No seas malito

Here’s one expression you shouldn’t interpret too literally. No seas malito doesn’t sound as rude as its English counterpart, Don’t be bad. It’s simply a polite way to ask someone for a favor, no matter how small.

  • ¿No tienes cambio? No seas malito. Could you pay with a smaller bill?
  • No seas malita. Espérame tantito, ¿sí? Please wait for me a sec.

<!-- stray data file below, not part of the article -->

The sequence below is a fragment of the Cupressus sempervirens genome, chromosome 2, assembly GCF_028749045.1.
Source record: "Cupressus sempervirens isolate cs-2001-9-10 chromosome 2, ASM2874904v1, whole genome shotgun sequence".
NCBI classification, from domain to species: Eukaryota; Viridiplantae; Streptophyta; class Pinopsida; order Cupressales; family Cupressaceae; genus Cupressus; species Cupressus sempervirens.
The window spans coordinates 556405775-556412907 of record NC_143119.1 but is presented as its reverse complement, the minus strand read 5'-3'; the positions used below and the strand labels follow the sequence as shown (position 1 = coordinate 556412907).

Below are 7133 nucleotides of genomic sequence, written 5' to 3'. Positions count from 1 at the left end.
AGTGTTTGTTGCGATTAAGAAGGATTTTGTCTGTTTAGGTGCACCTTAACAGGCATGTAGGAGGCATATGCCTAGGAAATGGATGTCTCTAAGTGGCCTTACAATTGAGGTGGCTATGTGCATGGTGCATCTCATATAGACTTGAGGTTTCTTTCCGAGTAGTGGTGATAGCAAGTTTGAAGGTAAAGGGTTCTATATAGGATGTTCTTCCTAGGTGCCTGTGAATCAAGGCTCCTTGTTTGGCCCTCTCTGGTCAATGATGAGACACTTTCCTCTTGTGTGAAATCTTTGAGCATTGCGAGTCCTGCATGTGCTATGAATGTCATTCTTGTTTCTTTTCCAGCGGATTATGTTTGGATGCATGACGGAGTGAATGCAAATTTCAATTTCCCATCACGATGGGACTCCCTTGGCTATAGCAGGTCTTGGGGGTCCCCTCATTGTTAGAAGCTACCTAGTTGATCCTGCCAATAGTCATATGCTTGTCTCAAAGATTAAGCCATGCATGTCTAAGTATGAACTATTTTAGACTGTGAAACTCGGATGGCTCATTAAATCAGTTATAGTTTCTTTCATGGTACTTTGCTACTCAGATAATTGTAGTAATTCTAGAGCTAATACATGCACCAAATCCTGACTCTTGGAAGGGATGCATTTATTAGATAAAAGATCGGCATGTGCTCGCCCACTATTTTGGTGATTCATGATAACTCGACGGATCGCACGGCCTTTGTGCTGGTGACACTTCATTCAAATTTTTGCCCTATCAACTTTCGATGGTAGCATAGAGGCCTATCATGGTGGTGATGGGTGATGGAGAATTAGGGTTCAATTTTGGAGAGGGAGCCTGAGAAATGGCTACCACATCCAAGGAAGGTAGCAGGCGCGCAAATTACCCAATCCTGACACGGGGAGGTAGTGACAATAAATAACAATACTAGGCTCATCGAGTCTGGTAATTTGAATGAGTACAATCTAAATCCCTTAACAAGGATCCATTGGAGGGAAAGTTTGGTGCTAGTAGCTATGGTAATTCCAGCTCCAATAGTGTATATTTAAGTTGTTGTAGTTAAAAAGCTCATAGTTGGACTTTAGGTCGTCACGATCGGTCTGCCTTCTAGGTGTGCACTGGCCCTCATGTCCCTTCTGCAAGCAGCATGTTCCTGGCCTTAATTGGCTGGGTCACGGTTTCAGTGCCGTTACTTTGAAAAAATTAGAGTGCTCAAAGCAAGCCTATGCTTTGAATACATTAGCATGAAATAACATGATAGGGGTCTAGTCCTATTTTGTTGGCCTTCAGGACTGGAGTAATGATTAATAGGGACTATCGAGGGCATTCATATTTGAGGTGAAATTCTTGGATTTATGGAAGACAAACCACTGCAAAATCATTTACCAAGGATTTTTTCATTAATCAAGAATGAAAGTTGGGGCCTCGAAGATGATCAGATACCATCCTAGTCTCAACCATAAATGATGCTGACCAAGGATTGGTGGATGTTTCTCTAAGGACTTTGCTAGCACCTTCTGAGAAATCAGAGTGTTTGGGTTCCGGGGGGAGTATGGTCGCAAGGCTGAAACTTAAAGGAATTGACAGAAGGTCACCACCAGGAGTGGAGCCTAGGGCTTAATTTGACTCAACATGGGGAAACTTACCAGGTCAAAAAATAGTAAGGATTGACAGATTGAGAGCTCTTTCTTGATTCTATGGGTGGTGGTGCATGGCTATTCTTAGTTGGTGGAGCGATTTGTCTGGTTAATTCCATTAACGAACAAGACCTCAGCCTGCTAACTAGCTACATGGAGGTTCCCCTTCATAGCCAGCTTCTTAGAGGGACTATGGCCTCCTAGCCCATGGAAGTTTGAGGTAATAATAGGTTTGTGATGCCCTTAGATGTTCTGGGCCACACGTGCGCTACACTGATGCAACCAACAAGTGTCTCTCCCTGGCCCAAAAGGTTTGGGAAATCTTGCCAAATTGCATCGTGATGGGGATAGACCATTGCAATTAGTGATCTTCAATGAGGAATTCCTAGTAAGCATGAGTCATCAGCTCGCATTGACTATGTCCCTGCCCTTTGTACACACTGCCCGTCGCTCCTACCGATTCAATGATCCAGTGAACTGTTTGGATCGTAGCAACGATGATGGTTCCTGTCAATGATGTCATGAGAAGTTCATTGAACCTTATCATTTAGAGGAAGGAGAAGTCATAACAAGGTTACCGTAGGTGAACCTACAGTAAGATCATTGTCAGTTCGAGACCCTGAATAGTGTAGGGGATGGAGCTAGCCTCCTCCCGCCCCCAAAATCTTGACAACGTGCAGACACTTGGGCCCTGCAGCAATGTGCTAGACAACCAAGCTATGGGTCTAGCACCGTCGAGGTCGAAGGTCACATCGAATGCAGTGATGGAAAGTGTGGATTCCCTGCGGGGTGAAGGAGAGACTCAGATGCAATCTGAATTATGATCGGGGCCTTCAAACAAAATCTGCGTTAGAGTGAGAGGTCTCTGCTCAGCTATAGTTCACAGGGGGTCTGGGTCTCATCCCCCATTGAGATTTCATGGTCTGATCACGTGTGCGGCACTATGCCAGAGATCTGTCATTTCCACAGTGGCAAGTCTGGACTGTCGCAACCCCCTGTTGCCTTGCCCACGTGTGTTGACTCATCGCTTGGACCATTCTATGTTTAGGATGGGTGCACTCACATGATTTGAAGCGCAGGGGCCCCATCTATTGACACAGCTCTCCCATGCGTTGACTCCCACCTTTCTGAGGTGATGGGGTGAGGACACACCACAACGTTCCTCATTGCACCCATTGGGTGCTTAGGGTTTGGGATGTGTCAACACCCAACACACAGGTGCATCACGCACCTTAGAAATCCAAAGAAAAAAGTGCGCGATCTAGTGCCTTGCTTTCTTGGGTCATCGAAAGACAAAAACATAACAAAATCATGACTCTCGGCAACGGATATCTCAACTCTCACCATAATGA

• No seas malo. Work with me here. Said when I asked if a rush job was possible. He followed this up by offering a slightly later date than I had requested.
  • No seas malito. Said when I was asked to call back the following week, since the document I was waiting for hadn’t arrived.
  • No sea malito, no cierre la puerta. Said by a vecino as I approached the front door he had left ajar so someone else could enter easily after him.

Sometimes no seas malito is a plea to bend the rules a bit, cut someone a break, cut someone some slack. Pretty please (do what I’m asking). It’s worth repeating that this expression doesn’t sound brusque or rude.